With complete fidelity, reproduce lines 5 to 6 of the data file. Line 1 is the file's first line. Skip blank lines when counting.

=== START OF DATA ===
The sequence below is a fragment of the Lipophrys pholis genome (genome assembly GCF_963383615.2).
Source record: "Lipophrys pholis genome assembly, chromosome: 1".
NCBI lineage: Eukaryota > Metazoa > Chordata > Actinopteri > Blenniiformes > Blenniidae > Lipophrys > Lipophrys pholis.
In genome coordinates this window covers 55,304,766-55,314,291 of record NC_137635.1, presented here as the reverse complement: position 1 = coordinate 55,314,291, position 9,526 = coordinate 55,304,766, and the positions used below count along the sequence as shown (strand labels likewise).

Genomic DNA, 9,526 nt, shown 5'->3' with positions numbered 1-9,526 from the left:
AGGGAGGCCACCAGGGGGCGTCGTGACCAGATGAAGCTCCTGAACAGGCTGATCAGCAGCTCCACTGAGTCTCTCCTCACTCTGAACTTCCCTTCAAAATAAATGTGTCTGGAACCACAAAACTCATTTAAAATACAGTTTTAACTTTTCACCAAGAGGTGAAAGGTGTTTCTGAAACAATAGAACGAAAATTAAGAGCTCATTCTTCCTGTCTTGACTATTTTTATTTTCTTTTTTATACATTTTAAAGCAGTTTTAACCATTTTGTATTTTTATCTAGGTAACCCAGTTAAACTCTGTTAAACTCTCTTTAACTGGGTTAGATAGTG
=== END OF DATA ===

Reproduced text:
Genomic DNA, 9,526 nt, shown 5'->3' with positions numbered 1-9,526 from the left:
AGGGAGGCCACCAGGGGGCGTCGTGACCAGATGAAGCTCCTGAACAGGCTGATCAGCAGCTCCACTGAGTCTCTCCTCACTCTGAACTTCCCTTCAAAATAAATGTGTCTGGAACCACAAAACTCATTTAAAATACAGTTTTAACTTTTCACCAAGAGGTGAAAGGTGTTTCTGAAACAATAGAACGAAAATTAAGAGCTCATTCTTCCTGTCTTGACTATTTTTATTTTCTTTTTTATACATTTTAAAGCAGTTTTAACCATTTTGTATTTTTATCTAGGTAACCCAGTTAAACTCTGTTAAACTCTCTTTAACTGGGTTAGATAGTG